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June 30, 1994



Johnson, Cahill, Theis

The opinion of the court was delivered by: Johnson

JUSTICE JOHNSON delivered the opinion of the court:

On August 13, 1988, defendant, Lee Robin, was indicted for the murders of his wife, Annette, and their infant daughter, Denise. The trial court ordered him examined for fitness to stand trial and for sanity. Defendant was later found unfit to stand trial and placed in the custody of the Illinois Department of Mental Health (hereinafter the Department) for treatment on an inpatient basis. Shortly thereafter, defendant was admitted to Elgin Mental Health Center (hereinafter Elgin). Six months later, defendant was determined fit to stand trial and was ultimately found not guilty of the murders by reason of insanity. The trial court ordered him examined to ascertain whether he required additional mental health services. Defendant was involuntarily committed to Elgin where he remains.

Approximately 2 years after he was committed, the Department filed a petition seeking unsupervised off-grounds passes for defendant. Defendant had already been granted unsupervised on-grounds passes and supervised off-grounds passes. After a hearing, the trial court denied the Department's petition and defendant was remanded to Elgin and to the custody of the Department.

On appeal, defendant contends that the trial court's order denying the Department's petition to grant him unsupervised off-grounds passes was against the manifest weight of the evidence or, alternatively, a new hearing should be conducted on the petition as the trial court's decision was based on an improper standard.

We affirm.

The record evinces that in 1979, while in college, defendant dropped out of school because he began to feel overwhelmed, extremely depressed, and anxious. He eventually finished college and entered medical school. During this period, he suffered from anxiety, self-doubt, and depression. He was hospitalized for depression for 1 1/2 weeks. After his marriage and graduation from medical school, defendantagain experienced extreme depression and became suicidal. He was hospitalized for 3 weeks.

One year prior to the murders, defendant experienced a series of depressive episodes which included paranoid delusions, ideas of reference, feelings of complete worthlessness, and suicidal ideation or intent. He shared his suicidal thoughts with his family. A week before the killings, he unsuccessfully attempted suicide and was briefly hospitalized. He was later released from the hospital and told his psychiatrist that he had thoughts of killing his wife and child. He pleaded with his wife to take their daughter and leave him but she remained.

Members of defendant's family also suffered from mental illness. Defendant was very close to his father who was a manic depressive prone to violent periods. His brother also suffers from "schizoaffective disorder," another type of mental illness. Defendant was not close to his mother and found her to be very controlling and very demanding. He was considerably upset by his mother's tremendous dependence upon him. He directly compared his mother and his wife.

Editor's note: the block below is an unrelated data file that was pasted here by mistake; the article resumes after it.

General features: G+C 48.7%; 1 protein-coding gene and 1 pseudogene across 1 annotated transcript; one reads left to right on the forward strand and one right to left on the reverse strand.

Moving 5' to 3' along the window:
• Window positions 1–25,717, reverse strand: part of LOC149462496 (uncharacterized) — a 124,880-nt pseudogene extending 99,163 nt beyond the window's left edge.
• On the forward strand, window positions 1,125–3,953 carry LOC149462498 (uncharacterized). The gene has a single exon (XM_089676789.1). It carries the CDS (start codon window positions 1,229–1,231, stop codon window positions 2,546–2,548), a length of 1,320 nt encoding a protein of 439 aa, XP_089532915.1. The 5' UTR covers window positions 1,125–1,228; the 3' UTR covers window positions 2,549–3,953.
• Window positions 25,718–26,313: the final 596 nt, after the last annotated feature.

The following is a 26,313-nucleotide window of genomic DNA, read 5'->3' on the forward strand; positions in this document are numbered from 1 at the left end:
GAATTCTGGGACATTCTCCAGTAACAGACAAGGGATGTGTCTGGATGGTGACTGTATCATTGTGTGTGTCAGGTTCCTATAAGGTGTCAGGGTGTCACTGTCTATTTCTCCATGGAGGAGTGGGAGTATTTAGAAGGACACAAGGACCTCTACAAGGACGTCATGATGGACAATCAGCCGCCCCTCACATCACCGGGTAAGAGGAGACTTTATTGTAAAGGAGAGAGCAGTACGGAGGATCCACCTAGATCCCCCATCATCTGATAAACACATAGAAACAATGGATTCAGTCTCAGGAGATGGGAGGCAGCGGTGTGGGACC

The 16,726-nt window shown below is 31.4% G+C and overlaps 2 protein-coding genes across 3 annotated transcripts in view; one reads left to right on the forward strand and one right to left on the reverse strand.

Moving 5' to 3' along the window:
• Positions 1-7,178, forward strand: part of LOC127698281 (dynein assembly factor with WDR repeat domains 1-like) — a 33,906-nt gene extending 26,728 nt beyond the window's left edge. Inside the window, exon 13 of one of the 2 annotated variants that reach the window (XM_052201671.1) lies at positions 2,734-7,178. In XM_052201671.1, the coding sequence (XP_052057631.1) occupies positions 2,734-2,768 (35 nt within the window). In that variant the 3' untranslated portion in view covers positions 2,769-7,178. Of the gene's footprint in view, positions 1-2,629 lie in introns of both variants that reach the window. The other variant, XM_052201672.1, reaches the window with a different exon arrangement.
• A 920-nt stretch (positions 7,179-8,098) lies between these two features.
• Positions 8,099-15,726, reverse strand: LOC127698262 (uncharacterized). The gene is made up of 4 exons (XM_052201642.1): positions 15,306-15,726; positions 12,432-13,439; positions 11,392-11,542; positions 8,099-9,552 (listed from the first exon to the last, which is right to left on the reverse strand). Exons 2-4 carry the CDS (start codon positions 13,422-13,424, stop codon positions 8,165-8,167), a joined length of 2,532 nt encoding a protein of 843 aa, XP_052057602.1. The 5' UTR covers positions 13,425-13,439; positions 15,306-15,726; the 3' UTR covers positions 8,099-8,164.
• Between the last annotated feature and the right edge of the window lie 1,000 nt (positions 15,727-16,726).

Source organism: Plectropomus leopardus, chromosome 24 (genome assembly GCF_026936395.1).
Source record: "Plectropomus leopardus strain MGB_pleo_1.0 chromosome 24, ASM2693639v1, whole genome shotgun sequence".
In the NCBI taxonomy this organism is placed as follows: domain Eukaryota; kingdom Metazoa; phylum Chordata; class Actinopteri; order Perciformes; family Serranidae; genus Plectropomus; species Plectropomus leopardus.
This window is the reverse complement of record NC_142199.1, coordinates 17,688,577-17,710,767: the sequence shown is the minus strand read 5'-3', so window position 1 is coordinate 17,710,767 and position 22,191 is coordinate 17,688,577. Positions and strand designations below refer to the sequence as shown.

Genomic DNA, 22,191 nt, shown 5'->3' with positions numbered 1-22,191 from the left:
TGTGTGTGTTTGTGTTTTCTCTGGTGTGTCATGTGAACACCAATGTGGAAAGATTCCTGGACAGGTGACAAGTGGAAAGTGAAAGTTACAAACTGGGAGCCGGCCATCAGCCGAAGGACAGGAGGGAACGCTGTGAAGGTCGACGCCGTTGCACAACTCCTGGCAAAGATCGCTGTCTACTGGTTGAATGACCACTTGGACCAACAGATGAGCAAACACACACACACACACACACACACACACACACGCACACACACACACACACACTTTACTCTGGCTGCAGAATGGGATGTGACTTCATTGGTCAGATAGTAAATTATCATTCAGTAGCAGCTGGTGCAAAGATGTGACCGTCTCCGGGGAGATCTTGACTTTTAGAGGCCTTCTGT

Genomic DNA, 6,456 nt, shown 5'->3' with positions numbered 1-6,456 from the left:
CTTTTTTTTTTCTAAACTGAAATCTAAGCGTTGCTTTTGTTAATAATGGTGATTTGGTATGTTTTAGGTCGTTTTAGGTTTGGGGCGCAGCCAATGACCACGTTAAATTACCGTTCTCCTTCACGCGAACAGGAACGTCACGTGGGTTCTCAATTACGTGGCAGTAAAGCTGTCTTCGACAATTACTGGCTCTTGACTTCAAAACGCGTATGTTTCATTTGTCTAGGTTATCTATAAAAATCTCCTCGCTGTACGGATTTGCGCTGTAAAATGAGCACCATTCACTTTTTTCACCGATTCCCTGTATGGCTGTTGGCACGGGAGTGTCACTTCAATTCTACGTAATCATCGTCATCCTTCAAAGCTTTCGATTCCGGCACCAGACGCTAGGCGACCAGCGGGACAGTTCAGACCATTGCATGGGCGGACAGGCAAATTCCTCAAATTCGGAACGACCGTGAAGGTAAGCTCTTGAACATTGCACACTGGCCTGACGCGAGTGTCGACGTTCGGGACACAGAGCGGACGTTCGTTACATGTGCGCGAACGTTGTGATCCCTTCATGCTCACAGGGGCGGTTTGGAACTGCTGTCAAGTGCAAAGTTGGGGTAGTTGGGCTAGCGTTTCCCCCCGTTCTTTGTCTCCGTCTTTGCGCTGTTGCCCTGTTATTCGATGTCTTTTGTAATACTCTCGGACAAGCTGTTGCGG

At the hearing in November 1992, the State presented substantial evidence in support of denying the Department's petition. Dr. Henry W. Lahmeyer, a professor of psychiatry at Northwestern University Medical School, testified as an expert in forensic psychiatry. Dr. Lahmeyer, who conducted the most recent evaluation of defendant, stated that it would be "premature" to grant him unsupervised off-grounds passes. This opinion was based on a review of Elgin's records, police reports, testimony from the trial, and defendant's psychiatric and psychological records in addition to his interview with defendant and some of defendant's doctors. Dr. Lahmeyer diagnosed defendant as having "bipolar type 2," a manic depressive illness with mixed personality disorders.

Dr. Lahmeyer was asked to individually evaluate each report completed on defendant. The first, based on psychological testing conducted by a doctor at Elgin, indicated that defendant suffered from paranoid and obsessive-compulsive tendencies. He was also very defensive. Dr. Mary Catherine Hughes, a Department doctor, completed a psychological report which demonstrated findings similar to that of the Elgin doctor. However, she emphasized defendant's overt and covert hostility and his inability to deal with both his hostility and violent feelings.

The findings of a doctor at the Isaac Ray Center, were consistent with the other two reports as far as defendant's paranoia, difficulty with interpersonal relationships, unresolved issues of dependency, and a tendency to "act out" when issues of dependency arose. Hisparanoia created difficulties in establishing psychotherapeutic trust and he found psychotherapy to be threatening. The report also noted that defendant tended to externalize the blame for his problems and has very little insight into them. The final psychological report reviewed by Dr. Lahmeyer was conducted by a doctor at the Illinois Psychiatric Institute. This doctor's findings were also consistent with the others, but he believed defendant still had psychotic potential and was a danger to himself. He did not recommend a change in defendant's privileges.